Mad Routines

Hunter S. Thompson via Jeph JacquesI need some music today, so I am standing in my pajamas holding a book of CDs in front of the stereo; how rustic and old school. My Mp3 player is meant only for running, walking or ignoring people I know on the tram.

I choose Tom Waits, slip it in, sit back down at the desk and type a few words. I am struggling with my 1,000 words today and am being fitful as a result. It’s 10 a.m., Sunday, I have written 6 words: Get to work you fat fucker.  

Stephen King listens to heavy metal when he writes, which surely helps explain the deeply disturbing nature of his writing. Nothing says ‘let’s have a demonic clown dismember a child’ like Motorhead.

I drift off into that glorious space of procrastination, where each fleeting thought demands immediate and extensive attention. Questions such as ‘Who created the Smurfs?’ and ‘Does water really roll off a duck’s back?’ must be looked into. If done well, these questions could lead to twenty, even thirty minutes of solid procrastination that actually feels like research and, therefore, work. I am a genius.

Today’s query: What are the routines of famous writers? I go to the Internet.

We all have this idea of the classic writer toiling away at a typewriter (enter again notion of rustic and old school) that sits amid hundreds of manuscript pages on an oak desk. The classic writer is wearing a roll neck cotton sweater and smoking a pipe, a record player mumbling Bach from the corner of a bookshelf which holds hundreds of worn tomes.

Reading through the surprisingly many websites dedicated to this subject, it’s clear that sometimes this is a realistic idea. C.S Lewis, J.R.R Tolkien and T.S Eliot did write in locales such as these and have routines similar…maybe it’s an initial thing. Henry Miller didn’t have an exact routine, but split his day among writing, reading, painting, going to cafés and shtupping Anaïs Nin. Nin, for her part, had a simple regimen: Write stories in the morning, diary at night. Translation: Stories before Henry stops by, write about rocking Henry’s world later in the evening.

What is most fascinating on this topic, though, are the writers who somehow break this stereotype. John Cheever, known as the Chekhov of the suburbs, wrote in his underwear. Kurt Vonnegut wrote from 5:30 a.m. til 8 a.m. and then went swimming, his evenings were spent drinking scotch and listening to music. Truman Capote wrote lying down and smoking. Jack Kerouac wrote with a candle next to his typewriter and prayed for sanity. Surely, this routine has since been followed by 6 million hipsters mimicking the most overrated ‘writer’ in the history of paper. Or, more appropriately, toilet paper. He should have prayed for the ability to form cohesive story lines and at least one character you don’t want to kick in the throat. Just a thought…

And for those of you who want to feel that their lives are somewhat normal, please read Hunter S. Thompson’s daily routine. This maniac and owner of a superhuman liver, heart and septum, spent each day on an imaginary yellow submarine dropping LSD, snorting cocaine, drinking scotch, smoking weed and, yes, somehow, writing. I took a hit off a joint last week and wrote something about clouds, mobiles and pillows that I’ll thankfully never be able to decipher. This made me feel better.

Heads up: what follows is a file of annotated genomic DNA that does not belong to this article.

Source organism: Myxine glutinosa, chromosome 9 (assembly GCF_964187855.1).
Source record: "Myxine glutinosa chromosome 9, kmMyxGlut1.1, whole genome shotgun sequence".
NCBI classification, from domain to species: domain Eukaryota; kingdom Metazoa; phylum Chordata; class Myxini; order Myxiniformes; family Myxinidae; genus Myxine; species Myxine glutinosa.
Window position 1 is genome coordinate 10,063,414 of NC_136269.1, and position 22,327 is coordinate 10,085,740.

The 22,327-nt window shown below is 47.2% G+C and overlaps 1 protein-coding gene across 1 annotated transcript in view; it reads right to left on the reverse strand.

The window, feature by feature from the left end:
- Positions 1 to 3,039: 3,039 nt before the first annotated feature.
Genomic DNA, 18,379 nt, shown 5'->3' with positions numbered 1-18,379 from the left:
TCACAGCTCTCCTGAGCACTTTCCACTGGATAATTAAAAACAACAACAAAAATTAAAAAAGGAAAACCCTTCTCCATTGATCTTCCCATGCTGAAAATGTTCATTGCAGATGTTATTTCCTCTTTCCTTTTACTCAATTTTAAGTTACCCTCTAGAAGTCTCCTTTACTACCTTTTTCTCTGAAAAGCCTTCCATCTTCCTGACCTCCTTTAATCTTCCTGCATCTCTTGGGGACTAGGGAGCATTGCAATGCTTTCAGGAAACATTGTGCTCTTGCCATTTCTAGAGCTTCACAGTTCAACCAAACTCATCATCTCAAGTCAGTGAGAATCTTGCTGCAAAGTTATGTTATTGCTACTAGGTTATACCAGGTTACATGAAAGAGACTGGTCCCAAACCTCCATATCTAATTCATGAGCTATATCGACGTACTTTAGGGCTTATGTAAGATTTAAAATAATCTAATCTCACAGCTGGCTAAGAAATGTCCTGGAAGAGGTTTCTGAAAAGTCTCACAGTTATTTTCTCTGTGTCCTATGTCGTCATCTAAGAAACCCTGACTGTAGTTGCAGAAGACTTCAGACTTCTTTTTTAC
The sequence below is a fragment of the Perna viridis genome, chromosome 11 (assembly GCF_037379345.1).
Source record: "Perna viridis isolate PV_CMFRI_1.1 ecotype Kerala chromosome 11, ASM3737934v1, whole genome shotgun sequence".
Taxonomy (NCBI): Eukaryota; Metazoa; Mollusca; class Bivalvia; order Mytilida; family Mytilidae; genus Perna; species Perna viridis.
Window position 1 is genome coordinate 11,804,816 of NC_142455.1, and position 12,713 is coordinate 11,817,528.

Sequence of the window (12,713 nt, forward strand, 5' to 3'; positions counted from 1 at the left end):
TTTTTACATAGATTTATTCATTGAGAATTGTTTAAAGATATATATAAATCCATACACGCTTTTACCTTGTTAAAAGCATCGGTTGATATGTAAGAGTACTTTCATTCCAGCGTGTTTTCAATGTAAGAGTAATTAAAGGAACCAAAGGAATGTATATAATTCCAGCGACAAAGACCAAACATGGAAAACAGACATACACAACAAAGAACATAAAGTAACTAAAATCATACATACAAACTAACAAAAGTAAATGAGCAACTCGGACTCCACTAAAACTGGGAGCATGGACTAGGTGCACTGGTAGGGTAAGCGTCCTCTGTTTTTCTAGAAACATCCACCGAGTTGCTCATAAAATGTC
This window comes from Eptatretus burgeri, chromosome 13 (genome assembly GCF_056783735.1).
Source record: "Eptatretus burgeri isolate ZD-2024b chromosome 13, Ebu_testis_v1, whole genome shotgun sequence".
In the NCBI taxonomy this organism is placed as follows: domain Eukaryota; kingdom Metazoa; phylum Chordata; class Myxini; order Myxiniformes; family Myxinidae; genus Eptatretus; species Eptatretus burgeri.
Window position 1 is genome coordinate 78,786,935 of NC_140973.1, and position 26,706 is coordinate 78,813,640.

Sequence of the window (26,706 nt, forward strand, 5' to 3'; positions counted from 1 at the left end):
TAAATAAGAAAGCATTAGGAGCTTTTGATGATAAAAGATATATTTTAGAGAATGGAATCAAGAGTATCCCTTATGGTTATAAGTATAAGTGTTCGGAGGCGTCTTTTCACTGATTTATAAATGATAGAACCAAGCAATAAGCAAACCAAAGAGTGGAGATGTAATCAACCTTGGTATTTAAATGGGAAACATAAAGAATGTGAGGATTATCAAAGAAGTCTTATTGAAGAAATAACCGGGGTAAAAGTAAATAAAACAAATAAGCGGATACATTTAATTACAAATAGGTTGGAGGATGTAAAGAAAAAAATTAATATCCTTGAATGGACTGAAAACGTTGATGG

In any case, this story has a happy ending. Not that kind, you sickos…though if you know a place…nevermind. I think there’s a tendency to judge yourself against the classic model of whatever you do, whether it’s write, play music or paint. This can be detrimental. I know that I should get up early and write from 5-8 a.m. and then jog while practicing my Czech vocabulary, but sometimes I wake up late, read the news and eat oatmeal while I write. Sometimes I watch TV and scan porn sites in the evening and then get my 1,000 words done around midnight.

I guess the moral is that everyone does it differently, just keep doing what works for you.

And don’t read Jack Kerouac. Or do anything like Hunter S. Thompson.

  1. #1 by Marcelle on February 11, 2013 - 3:09 pm

    You’ve given me a great idea. Perhaps if I teach in my underwear, my Intro to Lit students will begin to share the appreciation I have for Cheever’s suburban critique rather than dismissing him as boring. “The Country Husband” is on their calendar for next week. I’ll let you know how it goes. Thanks for doing the research!

    • #2 by Damien Galeone on February 11, 2013 - 3:52 pm

      No problem, Marcelle! Show them the Seinfeld episode where Susan’s dad had had the affair with Cheever. Falconer!

  2. #3 by Andy on February 11, 2013 - 7:34 pm

    Sounds like someone is subtly fishing for a membership to the “Kerouac of the Month Club.” Consider it done, man. You should receive a complimentary turtleneck and clip-on soul patch with your first installment…

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